Despite reaching epidemic proportions, obesity has been wandering in the wilderness of medical lexicon. In recent years, it has routinely been described as a “health risk factor,” or a public health “problem,” “challenge” or “threat.” With so many factors playing into it and so many debates as to which factors play the greatest role in putting on the pounds, obesity up to now has escaped a defining description of what it is: A disease.
Last week, the American Medical Association officially classified obesity as disease, and the designation will do more than clarify the wording of medical textbooks: It will encourage doctors to have conversations with patients at risk of obesity, and provide impetus for health insurers to cover both those conversations and subsequent weight-loss interventions. This need not add costs to the health care system, since obesity is highly implicated in so many other chronic and fatal diseases, from diabetes to cancer to heart disease.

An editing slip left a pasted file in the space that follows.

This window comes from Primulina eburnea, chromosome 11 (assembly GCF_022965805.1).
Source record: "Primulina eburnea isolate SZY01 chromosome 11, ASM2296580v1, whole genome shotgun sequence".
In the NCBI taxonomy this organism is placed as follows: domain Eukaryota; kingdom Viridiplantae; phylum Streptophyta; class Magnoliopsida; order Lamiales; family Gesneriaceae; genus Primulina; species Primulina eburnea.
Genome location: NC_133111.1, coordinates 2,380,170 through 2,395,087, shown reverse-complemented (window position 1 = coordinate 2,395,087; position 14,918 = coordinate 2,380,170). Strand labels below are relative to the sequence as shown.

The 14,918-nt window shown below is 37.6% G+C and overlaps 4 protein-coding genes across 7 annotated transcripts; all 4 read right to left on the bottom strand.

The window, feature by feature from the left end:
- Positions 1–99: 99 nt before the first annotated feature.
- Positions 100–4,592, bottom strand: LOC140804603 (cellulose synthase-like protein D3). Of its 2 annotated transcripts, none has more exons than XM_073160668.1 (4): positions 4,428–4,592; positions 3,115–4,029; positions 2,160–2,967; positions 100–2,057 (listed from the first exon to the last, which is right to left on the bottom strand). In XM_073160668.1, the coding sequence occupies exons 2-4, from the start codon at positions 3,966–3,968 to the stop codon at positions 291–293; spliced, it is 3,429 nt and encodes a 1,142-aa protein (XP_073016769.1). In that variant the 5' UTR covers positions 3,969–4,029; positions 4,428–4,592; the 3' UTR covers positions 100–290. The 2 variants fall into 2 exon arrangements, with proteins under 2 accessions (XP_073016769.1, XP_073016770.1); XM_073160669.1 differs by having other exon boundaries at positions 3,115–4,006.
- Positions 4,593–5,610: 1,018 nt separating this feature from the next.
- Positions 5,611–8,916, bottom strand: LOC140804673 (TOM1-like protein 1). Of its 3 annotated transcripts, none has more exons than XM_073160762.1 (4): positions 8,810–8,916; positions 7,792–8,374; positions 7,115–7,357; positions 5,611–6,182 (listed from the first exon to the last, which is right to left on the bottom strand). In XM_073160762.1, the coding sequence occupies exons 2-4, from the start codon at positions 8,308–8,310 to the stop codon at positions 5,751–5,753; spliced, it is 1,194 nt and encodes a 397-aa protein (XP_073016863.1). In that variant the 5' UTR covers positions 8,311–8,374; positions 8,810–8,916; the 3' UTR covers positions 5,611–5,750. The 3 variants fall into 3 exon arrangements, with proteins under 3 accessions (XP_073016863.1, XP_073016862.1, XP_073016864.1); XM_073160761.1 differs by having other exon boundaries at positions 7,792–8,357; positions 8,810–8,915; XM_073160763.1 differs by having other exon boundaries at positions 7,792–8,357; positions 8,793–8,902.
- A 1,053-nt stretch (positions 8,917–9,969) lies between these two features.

The AMA wants to end the common perception — even among many doctors — that the condition is merely “a consequence of a chosen lifestyle.” In its resolution, the organization said blaming the victim for this complex disease has become the equivalent of “suggesting that lung cancer is not a disease because it was brought about by individual choice to smoke cigarettes.” The AMA’s resolution has no legal authority, but the declaration by one of the nation’s most authoritative medical groups casts the nation’s health woes in vivid and stark terms. Suddenly, by the AMA’s new standards, a third of America is officially ill. Any other disease that widespread would surely receive the medical attention it deserves.